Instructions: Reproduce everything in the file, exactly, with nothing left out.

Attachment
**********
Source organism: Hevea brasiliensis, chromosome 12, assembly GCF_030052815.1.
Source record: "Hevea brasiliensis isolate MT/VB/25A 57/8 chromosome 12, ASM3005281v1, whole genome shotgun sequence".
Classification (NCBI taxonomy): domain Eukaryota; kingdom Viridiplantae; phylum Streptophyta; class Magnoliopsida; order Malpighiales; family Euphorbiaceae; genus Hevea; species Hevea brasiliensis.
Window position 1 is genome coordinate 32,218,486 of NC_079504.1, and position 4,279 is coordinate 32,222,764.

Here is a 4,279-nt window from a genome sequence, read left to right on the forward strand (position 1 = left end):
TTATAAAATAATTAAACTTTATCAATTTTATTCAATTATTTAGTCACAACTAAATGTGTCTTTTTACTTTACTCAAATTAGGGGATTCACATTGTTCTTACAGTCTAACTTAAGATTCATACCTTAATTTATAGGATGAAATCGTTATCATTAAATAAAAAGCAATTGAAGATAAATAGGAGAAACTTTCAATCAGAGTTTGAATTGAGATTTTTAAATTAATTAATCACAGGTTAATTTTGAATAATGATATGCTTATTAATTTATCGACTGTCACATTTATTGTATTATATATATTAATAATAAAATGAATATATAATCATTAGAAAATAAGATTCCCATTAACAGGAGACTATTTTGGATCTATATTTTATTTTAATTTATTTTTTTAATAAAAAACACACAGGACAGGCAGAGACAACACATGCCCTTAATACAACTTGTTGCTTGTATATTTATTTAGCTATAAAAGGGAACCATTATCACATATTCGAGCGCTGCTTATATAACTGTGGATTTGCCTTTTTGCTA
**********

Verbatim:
Source organism: Hevea brasiliensis, chromosome 12, assembly GCF_030052815.1.
Source record: "Hevea brasiliensis isolate MT/VB/25A 57/8 chromosome 12, ASM3005281v1, whole genome shotgun sequence".
Classification (NCBI taxonomy): domain Eukaryota; kingdom Viridiplantae; phylum Streptophyta; class Magnoliopsida; order Malpighiales; family Euphorbiaceae; genus Hevea; species Hevea brasiliensis.
Window position 1 is genome coordinate 32,218,486 of NC_079504.1, and position 4,279 is coordinate 32,222,764.

Here is a 4,279-nt window from a genome sequence, read left to right on the forward strand (position 1 = left end):
TTATAAAATAATTAAACTTTATCAATTTTATTCAATTATTTAGTCACAACTAAATGTGTCTTTTTACTTTACTCAAATTAGGGGATTCACATTGTTCTTACAGTCTAACTTAAGATTCATACCTTAATTTATAGGATGAAATCGTTATCATTAAATAAAAAGCAATTGAAGATAAATAGGAGAAACTTTCAATCAGAGTTTGAATTGAGATTTTTAAATTAATTAATCACAGGTTAATTTTGAATAATGATATGCTTATTAATTTATCGACTGTCACATTTATTGTATTATATATATTAATAATAAAATGAATATATAATCATTAGAAAATAAGATTCCCATTAACAGGAGACTATTTTGGATCTATATTTTATTTTAATTTATTTTTTTAATAAAAAACACACAGGACAGGCAGAGACAACACATGCCCTTAATACAACTTGTTGCTTGTATATTTATTTAGCTATAAAAGGGAACCATTATCACATATTCGAGCGCTGCTTATATAACTGTGGATTTGCCTTTTTGCTA